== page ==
By TRIP GABRIEL | NY Times
Published: October 8, 2011
Representative Michele Bachmann promises to “turn out the lights” at the federal Education Department. Gov. Rick Perry calls it unconstitutional. Newt Gingrich, the former House speaker, would allow it to live but only as a drastically shrunken agency that mainly gathers statistics.
Even Mitt Romney, who in 2008 ran for president defending No Child Left Behind, the federal law that vastly expanded Washington’s role in public schools, now says, “We need to get the federal government out of education.”
For a generation, there has been loose bipartisan agreement in Washington that the federal government has a necessary role to play in the nation’s 13,600 school districts, primarily by using money to compel states to raise standards.
But the field of Republican presidential candidates has promised to unwind this legacy, arguing that education responsibilities should devolve to states and local districts, which will do a better job than Washington.
It can seem like an eon has passed since George W. Bush aspired to be the “education president.” Mr. Bush’s prized No Child Left Behind law used billions of dollars of federal aid to compel schools to raise student achievement on standardized tests.
President Obama’s own signature education initiative, Race to the Top, similarly used federal money to leverage change that many Republicans had long endorsed — charter schools and teacher evaluations that tied effectiveness in the classroom to tenure.
But now, the quest to sharply shrink government that all the Republican candidates embrace, driven by the fervor of the Tea Party, has brought a sweeping anti-federal government stance to the fore on education, as in many other areas.
The question is whether states and local districts, without Washington’s various carrots and sticks, will continue to raise academic standards and give equal opportunity to traditionally ignored student populations.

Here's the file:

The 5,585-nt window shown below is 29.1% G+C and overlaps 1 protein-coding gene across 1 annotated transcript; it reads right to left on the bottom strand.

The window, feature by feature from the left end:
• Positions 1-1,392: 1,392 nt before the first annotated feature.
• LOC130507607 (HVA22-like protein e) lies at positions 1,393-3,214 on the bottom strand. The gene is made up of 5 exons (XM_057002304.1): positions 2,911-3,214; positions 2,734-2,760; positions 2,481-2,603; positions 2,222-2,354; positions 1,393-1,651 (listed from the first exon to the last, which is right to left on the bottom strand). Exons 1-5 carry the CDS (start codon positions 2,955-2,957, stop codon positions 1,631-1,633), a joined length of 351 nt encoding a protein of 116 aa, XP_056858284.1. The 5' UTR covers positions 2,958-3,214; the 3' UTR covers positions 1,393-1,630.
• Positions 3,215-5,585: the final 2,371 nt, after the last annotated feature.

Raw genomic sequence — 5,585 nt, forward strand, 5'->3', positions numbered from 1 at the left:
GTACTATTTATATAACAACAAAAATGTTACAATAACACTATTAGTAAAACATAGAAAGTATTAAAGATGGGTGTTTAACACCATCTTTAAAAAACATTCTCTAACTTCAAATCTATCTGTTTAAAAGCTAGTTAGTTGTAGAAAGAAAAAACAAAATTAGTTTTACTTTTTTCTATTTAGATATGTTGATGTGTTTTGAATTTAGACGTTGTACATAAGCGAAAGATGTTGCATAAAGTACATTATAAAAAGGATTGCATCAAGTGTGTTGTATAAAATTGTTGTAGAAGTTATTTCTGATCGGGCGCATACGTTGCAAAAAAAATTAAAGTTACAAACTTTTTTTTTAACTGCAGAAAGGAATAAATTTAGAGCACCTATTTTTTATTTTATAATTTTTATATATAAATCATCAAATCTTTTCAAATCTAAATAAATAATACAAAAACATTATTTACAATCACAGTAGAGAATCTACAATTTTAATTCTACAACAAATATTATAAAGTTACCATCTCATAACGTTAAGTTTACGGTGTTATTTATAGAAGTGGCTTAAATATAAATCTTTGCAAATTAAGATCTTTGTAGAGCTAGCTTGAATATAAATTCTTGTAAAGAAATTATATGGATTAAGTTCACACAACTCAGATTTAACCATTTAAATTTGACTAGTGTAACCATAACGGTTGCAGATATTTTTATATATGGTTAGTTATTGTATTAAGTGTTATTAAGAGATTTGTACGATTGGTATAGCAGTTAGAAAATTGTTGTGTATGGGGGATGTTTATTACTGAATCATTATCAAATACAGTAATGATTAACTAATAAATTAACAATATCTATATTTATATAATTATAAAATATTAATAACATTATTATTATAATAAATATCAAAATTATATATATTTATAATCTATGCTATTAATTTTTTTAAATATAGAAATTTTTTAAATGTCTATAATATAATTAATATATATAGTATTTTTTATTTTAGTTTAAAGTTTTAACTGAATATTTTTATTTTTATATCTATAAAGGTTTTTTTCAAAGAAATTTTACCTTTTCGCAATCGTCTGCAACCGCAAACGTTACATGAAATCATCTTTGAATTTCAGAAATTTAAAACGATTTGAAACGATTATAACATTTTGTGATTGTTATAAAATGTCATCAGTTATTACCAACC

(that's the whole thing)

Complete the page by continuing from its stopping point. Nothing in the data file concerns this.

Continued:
“People want government money, they want higher standards, they want greater accountability,” said Chester E. Finn Jr., president of the Thomas B. Fordham Institute, a conservative-leaning education policy group, who was an education official in the Reagan administration. “None of those things in most places comes from local control.”
So far, the candidates have not been specific about what a drastically reduced federal role would look like. Education has not become a major issue, and when candidates do address it, they tend to paint the Education Department with the same broad brush used to criticize Mr. Obama for what they see as government overreach on health care, Wall Street reform and the environment.
Tom Luna, the elected superintendent of schools in Idaho, said Washington’s oversight of education is different from health care or environmental regulations. The Education Department dispenses a large share of its billions of dollars to states and local districts on the condition that they uphold two pillars of national law — that students who are economically disadvantaged and students who are disabled get extra classroom enrichment.
“If you’re a conservative Republican like I consider myself,” said Mr. Luna, who is also president-elect of the Council of Chief State School Officers, “there has to be accountability for how those dollars are spent. We can’t send them to schools or states with no accountability.”